Additionally, I found the next entry down of value:

The Rise of the Islamist Movement in Turkey
These developments exacerbated tensions between the military and the Welfare Party, which had been building due to disagreement over the expulsion of Islamist officers from the army in December 1996, the Welfare Party's attempt to sign a defense cooperation agreement with Iran, Welfare's call for lifting the ban on head-covering for female university students and civil servants, the dispute over building a mosque at Istanbul's Taksim Square, the Iranian-inspired Jerusalem Night (January 31, 1997) in the Welfare-controlled Sincan district of Ankara where anti-regime slogans were shouted, and Erbakan's reluctance to endorse the National Security Council's February 28, 1997 meeting that called for curbing Islamist activities.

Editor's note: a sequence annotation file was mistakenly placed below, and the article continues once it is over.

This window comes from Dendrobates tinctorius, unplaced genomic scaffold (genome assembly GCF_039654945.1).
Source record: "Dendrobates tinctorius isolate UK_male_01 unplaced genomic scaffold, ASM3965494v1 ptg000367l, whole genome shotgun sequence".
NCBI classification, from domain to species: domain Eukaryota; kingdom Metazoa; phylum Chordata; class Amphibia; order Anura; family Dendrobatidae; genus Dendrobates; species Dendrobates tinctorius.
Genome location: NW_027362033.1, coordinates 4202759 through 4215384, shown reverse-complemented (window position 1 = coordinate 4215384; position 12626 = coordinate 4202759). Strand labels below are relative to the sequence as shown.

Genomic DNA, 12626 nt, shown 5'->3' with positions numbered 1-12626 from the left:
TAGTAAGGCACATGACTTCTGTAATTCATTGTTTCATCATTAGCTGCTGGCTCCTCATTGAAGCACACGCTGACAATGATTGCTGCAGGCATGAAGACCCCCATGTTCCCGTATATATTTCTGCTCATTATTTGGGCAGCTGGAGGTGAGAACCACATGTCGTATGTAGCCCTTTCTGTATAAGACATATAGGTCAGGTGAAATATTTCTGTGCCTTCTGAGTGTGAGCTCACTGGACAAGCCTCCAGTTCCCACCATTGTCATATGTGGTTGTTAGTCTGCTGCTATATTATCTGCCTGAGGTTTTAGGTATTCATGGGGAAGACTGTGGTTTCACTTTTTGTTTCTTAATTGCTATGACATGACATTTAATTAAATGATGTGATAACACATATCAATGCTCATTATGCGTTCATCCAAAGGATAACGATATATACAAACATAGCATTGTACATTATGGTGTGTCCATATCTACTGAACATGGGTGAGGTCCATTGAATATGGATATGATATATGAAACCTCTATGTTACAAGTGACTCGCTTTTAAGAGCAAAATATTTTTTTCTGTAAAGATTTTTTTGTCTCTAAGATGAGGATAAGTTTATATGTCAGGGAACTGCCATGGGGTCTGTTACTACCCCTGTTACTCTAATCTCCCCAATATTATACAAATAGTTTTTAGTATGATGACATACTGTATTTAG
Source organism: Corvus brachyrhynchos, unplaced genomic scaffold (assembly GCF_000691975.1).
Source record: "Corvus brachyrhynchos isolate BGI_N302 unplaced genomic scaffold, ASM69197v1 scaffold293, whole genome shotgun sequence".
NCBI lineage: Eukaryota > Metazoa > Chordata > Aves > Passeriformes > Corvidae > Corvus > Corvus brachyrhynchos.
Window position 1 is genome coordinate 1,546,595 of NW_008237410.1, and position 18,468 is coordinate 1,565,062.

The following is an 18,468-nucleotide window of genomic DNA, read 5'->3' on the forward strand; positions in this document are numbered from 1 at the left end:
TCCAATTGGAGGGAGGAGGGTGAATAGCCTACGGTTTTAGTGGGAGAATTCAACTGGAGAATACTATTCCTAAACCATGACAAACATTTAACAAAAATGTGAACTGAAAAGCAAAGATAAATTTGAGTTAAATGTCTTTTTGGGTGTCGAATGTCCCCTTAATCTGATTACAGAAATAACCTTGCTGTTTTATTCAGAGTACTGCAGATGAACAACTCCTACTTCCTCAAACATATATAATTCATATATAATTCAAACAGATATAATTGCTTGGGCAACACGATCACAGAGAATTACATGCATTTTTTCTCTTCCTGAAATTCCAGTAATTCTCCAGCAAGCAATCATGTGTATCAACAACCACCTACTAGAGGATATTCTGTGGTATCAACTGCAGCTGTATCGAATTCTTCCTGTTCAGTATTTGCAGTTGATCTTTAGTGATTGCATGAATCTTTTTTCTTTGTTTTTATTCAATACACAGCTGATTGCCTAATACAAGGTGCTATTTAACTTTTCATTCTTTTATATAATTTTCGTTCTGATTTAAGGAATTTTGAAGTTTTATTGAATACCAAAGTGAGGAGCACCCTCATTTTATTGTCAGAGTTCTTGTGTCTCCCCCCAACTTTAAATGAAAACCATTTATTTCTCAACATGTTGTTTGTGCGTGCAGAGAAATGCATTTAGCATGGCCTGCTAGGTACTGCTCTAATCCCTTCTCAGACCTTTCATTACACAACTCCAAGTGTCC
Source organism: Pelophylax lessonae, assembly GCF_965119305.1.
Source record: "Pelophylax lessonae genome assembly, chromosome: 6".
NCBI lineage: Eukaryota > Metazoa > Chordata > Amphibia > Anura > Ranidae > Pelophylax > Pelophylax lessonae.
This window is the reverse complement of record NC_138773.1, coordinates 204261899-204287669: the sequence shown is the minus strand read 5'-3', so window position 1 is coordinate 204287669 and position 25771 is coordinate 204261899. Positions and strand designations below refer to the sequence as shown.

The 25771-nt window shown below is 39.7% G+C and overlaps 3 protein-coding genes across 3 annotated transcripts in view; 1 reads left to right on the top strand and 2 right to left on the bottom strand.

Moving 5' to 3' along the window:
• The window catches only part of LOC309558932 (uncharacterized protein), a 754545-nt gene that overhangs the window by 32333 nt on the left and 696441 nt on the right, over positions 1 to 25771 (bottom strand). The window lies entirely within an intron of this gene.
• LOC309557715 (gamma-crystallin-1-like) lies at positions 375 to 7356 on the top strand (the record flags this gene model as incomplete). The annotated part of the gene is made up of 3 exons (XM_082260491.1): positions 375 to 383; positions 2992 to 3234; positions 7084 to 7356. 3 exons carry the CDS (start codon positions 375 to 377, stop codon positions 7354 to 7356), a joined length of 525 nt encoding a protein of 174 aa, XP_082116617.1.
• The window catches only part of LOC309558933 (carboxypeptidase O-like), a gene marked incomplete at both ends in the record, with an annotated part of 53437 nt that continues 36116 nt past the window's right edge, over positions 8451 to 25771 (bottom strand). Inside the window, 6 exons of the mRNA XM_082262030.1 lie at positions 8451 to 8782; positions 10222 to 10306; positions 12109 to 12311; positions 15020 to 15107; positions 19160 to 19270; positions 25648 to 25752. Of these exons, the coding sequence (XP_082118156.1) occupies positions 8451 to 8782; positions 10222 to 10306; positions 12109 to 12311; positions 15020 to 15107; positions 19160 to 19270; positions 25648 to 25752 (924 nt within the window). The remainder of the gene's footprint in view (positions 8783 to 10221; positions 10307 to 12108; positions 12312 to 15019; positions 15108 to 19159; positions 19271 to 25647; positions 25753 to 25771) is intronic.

The Welfare Party's anti-democratic position on several issues also disappointed secular public opinion. For example, Erbakan and Justice Minister Sevket Kazan made critical and insulting comments about people who took part in the "One Minute of Darkness for Enlightenment" civil protest in February 1997. (22) Welfare's support for constitutional changes made some worry that it was trying to dilute the secular state. Women worried about the reduction of their rights. (23) The party's allegiance to democracy was also called into question. Islamist dailies including Akit and Yeni Safak were also severely critical of the January-February 1997 protest. Finally, there were many allegations (24) that the Welfare Party had connections with militant Islamist groups.